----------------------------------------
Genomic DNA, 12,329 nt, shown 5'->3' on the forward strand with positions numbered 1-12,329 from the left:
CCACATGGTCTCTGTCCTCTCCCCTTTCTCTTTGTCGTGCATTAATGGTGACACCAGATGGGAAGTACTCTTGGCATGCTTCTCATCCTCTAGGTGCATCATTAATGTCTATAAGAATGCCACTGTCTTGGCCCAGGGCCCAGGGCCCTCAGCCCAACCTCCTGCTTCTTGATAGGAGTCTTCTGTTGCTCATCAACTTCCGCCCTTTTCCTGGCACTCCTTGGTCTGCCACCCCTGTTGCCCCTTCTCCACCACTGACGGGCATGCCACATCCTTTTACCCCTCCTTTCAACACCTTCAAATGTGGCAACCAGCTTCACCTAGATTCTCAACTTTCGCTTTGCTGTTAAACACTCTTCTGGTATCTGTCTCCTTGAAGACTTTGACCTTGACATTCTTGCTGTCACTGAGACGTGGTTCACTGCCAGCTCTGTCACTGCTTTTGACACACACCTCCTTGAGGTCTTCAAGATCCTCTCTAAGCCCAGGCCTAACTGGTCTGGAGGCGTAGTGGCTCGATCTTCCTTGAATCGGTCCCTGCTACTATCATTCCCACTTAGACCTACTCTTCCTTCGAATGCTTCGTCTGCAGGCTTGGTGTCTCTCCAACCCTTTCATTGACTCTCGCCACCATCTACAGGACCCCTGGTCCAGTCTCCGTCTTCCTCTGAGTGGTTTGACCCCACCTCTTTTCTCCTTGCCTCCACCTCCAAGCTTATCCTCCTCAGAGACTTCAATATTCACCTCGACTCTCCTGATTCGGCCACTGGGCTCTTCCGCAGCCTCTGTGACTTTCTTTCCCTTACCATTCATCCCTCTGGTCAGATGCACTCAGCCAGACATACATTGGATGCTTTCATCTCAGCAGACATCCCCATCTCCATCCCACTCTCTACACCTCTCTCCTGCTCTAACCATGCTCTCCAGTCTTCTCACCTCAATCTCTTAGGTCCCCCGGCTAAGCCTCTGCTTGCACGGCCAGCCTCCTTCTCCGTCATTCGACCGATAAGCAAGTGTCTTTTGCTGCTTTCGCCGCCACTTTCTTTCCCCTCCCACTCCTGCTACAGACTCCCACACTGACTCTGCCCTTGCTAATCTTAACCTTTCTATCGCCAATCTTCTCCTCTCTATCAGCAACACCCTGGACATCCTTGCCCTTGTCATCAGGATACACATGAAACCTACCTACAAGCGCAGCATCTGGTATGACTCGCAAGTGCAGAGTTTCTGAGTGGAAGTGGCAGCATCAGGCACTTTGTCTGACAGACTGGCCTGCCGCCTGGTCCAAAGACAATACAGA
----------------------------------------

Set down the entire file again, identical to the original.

Genomic DNA, 12,329 nt, shown 5'->3' on the forward strand with positions numbered 1-12,329 from the left:
CCACATGGTCTCTGTCCTCTCCCCTTTCTCTTTGTCGTGCATTAATGGTGACACCAGATGGGAAGTACTCTTGGCATGCTTCTCATCCTCTAGGTGCATCATTAATGTCTATAAGAATGCCACTGTCTTGGCCCAGGGCCCAGGGCCCTCAGCCCAACCTCCTGCTTCTTGATAGGAGTCTTCTGTTGCTCATCAACTTCCGCCCTTTTCCTGGCACTCCTTGGTCTGCCACCCCTGTTGCCCCTTCTCCACCACTGACGGGCATGCCACATCCTTTTACCCCTCCTTTCAACACCTTCAAATGTGGCAACCAGCTTCACCTAGATTCTCAACTTTCGCTTTGCTGTTAAACACTCTTCTGGTATCTGTCTCCTTGAAGACTTTGACCTTGACATTCTTGCTGTCACTGAGACGTGGTTCACTGCCAGCTCTGTCACTGCTTTTGACACACACCTCCTTGAGGTCTTCAAGATCCTCTCTAAGCCCAGGCCTAACTGGTCTGGAGGCGTAGTGGCTCGATCTTCCTTGAATCGGTCCCTGCTACTATCATTCCCACTTAGACCTACTCTTCCTTCGAATGCTTCGTCTGCAGGCTTGGTGTCTCTCCAACCCTTTCATTGACTCTCGCCACCATCTACAGGACCCCTGGTCCAGTCTCCGTCTTCCTCTGAGTGGTTTGACCCCACCTCTTTTCTCCTTGCCTCCACCTCCAAGCTTATCCTCCTCAGAGACTTCAATATTCACCTCGACTCTCCTGATTCGGCCACTGGGCTCTTCCGCAGCCTCTGTGACTTTCTTTCCCTTACCATTCATCCCTCTGGTCAGATGCACTCAGCCAGACATACATTGGATGCTTTCATCTCAGCAGACATCCCCATCTCCATCCCACTCTCTACACCTCTCTCCTGCTCTAACCATGCTCTCCAGTCTTCTCACCTCAATCTCTTAGGTCCCCCGGCTAAGCCTCTGCTTGCACGGCCAGCCTCCTTCTCCGTCATTCGACCGATAAGCAAGTGTCTTTTGCTGCTTTCGCCGCCACTTTCTTTCCCCTCCCACTCCTGCTACAGACTCCCACACTGACTCTGCCCTTGCTAATCTTAACCTTTCTATCGCCAATCTTCTCCTCTCTATCAGCAACACCCTGGACATCCTTGCCCTTGTCATCAGGATACACATGAAACCTACCTACAAGCGCAGCATCTGGTATGACTCGCAAGTGCAGAGTTTCTGAGTGGAAGTGGCAGCATCAGGCACTTTGTCTGACAGACTGGCCTGCCGCCTGGTCCAAAGACAATACAGA